Britain’s first Indian restaurant opened its doors on George Street, London, in 1810.
One year later those doors were closed, forced shut by a lack of custom.
Had Indian cuisine not caught on in this country, The Hindoostanee Coffee House would have been forgotten, or known as nothing more than a failed business venture.
As it is, with curry now an adopted British dish, it is remembered, and treasured, as a cultural trend-setter.
There are some 12,000 Indian restaurants and takeaways in Britain today, an industry that contributes immeasurably to our national identity, and nearly £4bn a year to our economy.
However, prevalence and profitability aren’t guarantees of quality.
Habib Sadiq, who runs Cinnamon Square in Hildenborough, named best Indian restaurant in Kent at the British Curry Awards last year, says to guarantee that you need ‘a good chef, quality ingredients and passion.’
Ultimately though, he says, it all comes down to the spicing.
“Spices are the key,” he said. “A huge number of spices are used in cooking Indian food. But if you add every single spice to every curry it won’t work. Balancing is an art in its own way.
“For example, the chicken tikka masala has been the most popular dish in this country for many years, and the number of spices that go into that to achieve the right taste and colour is incredible.
“Our chef is Bangladeshi, and his dad was a chef at a very busy, successful restaurant in Liverpool Street. He picked up all his traits and learned the art from him.”
Mr Sadiq believes Indians and Bangladeshis have the best knowledge of spices, adding:
“That’s one reason it’s harder for British peopleÂ to enter the industry. But if you’ve got the passion, you can make great curry.”
Jewel Zaman, manager of the Raj Pavilion in Grove Hill Road, also believes in another key ingredient in a great curry and a successful curry house.
“The most important thing is passion,” he said. “About 95 per cent of the people running Indian restaurants in this country are Bangladeshi. But you don’t need to be Bangladeshi, or Indian, to cook Indian curry.
“It’s all about how passionate you are. Cooking a good curry is down to how much you love it and the variety of spices you use.
“I don’t do this just for the sake of selling curry. I got a passion for it from my mother and father.
“I was brought up in Bangladesh, where I would always watch my father running his restaurant, which inspired me to do the same business over here.”
Though Mr Zaman draws inspiration from his Bangladeshi heritage, the dishes at the Raj Pavilion are tailored to British tastes.
And he says the same is true of most curries around the country, an illustration of the successful marriage of Asian and British culture.
“I’m so proud of how it’s been embraced here,” said Mr Zaman. “It makes me happy and gives me speed to do more things.”
Although he believes anyone with passion can cook good Indian food, Mr Zaman says a feel for spicing is crucial.
He explained: “A lot of English, French and other cuisines don’t use as many spices as we use. We don’t measure it. We just use our finger or a spoon. I call it art.”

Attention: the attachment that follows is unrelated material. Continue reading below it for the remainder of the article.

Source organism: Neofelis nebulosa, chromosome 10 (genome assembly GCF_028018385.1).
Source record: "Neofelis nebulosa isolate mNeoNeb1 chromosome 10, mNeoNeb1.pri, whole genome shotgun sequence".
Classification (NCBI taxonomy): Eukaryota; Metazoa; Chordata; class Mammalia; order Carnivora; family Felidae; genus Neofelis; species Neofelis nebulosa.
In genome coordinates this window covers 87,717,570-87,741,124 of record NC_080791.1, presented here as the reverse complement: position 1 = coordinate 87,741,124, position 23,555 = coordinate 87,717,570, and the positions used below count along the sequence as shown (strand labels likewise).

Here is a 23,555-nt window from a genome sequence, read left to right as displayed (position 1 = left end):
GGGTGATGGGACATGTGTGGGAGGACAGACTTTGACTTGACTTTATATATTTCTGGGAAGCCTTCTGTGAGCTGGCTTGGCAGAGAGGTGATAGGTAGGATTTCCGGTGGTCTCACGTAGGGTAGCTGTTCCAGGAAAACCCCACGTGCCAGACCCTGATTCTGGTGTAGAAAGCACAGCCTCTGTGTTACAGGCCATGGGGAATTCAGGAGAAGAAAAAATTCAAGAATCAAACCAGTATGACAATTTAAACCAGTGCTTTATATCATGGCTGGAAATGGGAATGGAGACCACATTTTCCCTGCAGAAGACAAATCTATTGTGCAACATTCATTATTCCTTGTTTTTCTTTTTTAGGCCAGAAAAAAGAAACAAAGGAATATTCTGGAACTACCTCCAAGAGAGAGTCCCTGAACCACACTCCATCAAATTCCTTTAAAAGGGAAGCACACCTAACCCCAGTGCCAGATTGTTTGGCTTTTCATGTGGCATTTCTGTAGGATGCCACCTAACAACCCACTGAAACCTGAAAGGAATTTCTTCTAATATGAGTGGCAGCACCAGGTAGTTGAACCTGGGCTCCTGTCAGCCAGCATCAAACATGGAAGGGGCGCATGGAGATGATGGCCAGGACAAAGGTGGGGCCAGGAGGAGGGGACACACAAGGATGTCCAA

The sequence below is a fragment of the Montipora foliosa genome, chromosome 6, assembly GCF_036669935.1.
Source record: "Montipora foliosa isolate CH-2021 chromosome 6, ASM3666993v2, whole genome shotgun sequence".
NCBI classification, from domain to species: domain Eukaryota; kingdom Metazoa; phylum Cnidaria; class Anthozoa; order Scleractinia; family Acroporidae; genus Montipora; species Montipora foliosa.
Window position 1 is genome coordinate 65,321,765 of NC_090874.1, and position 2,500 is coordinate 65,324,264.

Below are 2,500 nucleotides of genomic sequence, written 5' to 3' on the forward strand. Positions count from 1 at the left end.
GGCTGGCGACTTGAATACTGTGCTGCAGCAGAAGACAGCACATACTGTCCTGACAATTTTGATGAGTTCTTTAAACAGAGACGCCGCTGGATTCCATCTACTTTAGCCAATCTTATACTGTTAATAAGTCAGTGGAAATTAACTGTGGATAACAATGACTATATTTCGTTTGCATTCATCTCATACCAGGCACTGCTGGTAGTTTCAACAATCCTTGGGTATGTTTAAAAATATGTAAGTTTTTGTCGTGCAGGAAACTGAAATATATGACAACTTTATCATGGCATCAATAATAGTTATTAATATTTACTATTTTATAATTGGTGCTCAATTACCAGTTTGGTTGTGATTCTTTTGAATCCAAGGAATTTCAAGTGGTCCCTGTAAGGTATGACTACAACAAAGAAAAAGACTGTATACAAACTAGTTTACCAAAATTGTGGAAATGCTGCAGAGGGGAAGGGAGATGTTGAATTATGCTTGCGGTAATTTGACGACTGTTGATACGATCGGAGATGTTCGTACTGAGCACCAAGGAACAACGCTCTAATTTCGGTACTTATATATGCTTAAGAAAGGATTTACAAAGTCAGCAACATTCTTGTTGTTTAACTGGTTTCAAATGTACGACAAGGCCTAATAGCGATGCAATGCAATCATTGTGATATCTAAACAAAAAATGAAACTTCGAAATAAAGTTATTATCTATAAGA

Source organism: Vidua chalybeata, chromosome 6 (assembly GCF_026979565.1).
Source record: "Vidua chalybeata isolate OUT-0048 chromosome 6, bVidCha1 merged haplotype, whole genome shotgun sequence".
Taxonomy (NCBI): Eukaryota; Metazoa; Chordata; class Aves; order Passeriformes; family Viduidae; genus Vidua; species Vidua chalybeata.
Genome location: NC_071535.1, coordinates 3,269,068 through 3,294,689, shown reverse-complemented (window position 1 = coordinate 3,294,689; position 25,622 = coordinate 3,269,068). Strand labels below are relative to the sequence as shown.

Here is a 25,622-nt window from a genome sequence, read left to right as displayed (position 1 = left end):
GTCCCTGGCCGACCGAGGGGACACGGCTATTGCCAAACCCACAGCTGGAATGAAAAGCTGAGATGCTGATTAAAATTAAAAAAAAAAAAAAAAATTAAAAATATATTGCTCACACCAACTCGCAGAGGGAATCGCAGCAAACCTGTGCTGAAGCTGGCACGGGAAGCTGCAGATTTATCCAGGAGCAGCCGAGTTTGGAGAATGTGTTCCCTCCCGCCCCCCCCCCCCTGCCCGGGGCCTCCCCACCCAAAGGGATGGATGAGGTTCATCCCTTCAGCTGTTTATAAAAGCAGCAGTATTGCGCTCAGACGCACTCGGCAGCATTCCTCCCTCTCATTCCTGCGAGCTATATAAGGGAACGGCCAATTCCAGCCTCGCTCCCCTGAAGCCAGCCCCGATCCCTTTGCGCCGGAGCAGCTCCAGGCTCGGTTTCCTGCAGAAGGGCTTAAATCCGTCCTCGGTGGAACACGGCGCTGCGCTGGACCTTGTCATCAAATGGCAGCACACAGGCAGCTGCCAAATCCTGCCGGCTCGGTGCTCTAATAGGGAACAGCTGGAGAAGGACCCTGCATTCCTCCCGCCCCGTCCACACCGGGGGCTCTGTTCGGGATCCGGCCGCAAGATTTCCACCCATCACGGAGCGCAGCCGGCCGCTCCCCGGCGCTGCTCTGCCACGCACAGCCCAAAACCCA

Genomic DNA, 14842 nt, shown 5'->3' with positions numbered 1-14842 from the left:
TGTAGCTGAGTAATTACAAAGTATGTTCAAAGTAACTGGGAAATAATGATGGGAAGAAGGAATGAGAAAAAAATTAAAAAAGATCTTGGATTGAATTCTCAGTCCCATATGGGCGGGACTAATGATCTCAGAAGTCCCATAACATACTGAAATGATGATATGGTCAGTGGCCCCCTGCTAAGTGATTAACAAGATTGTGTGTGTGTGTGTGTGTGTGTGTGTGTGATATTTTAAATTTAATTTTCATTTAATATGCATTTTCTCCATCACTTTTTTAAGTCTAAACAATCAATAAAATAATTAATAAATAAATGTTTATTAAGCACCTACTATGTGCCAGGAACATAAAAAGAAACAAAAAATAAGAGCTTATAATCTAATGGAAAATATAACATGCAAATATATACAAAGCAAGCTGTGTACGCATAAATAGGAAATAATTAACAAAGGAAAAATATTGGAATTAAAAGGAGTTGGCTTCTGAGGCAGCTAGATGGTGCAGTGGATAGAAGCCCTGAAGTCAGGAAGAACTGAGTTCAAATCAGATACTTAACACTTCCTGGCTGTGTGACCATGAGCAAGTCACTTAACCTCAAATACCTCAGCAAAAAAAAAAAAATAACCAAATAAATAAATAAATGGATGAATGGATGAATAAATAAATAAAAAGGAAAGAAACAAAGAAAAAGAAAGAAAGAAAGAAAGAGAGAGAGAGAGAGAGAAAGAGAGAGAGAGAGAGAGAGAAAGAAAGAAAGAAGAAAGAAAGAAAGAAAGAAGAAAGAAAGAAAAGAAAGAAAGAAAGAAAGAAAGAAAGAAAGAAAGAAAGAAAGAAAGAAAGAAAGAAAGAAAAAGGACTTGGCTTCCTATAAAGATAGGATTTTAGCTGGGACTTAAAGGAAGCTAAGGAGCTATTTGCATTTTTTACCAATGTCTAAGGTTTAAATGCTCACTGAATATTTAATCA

Suki Singh of Kirthon, in The Pantiles, thinks the approach to curry, both restaurants’ and punters’, has changed over the years, which has helped Indian cuisine remain a celebrated stapleÂ of British dining.
“If you go back ten, 20 or 30 years, restaurants were giving customers anything and they would love it,” he said.
“They would give you a piece of chicken in a sauce and call it chicken curry. Now there’s more focus on using the right ingredients and flavours. People want more for themselves.
“If you want to be a great curry house, it’s important to try and provide that class of food.
“Sometimes people are disappointed if something arrives late, but we aren’t here just to give them a dish. We are here to give them a taste.”
While stressing the importance of curry moving with the times, Mr Singh says Kirthon aims to provide traditional tastes.
He said: “We aren’t trying to tailor the taste to the customer, we are trying to hit the actual tastes from India and Bangladesh.
“My colleague Shamin Ahmed goes back Bangladesh to try and find different spices and ingredients to use to make something a little different.
“People used to just eat chicken korma or masala, but they want more of a choice now and it’s important to provide that.”
We Brits have been visiting curry houses for over two centuries now, and are likely to do so for many more to come.
Attitudes and tastes will continue to change, but when it comes to great curry, it seems two ingredients must remain: Mastery of the art of spice and passion for the task.
Peter Grove, founder of National Curry Week, told the Times:
“National Curry Week is now in its 18th year. It was created to try and put some good news back into the media at a time when most of the stuff we were getting in the media was pretty bad about race relations and tensions. Curry was seen as a cement between people of all races and creeds.”
National Curry Week, also created to support worthy causes, has helped malnourished, starving and poor people all over the world since its inception.
“Over the years it’s grown and grown, said Mr Grove. There are about 23 million people in Britain who eat curry regularly every year, and I’m very happy to say we are raising more money than ever.
“People like the Round Table and Rotary do silly things like curry quizzes, and poppadum eating speed challenges to raise money. The world record is three poppadum in a minute, which sounds easy but is apparently very hard.
“People also compete for the poppadum tower world record which is amazing. When we ? rst started the record was 140Â – it’s well over 1,200 now. The attempts to break it are even funnier when they’ve had a few drinks beforehand!”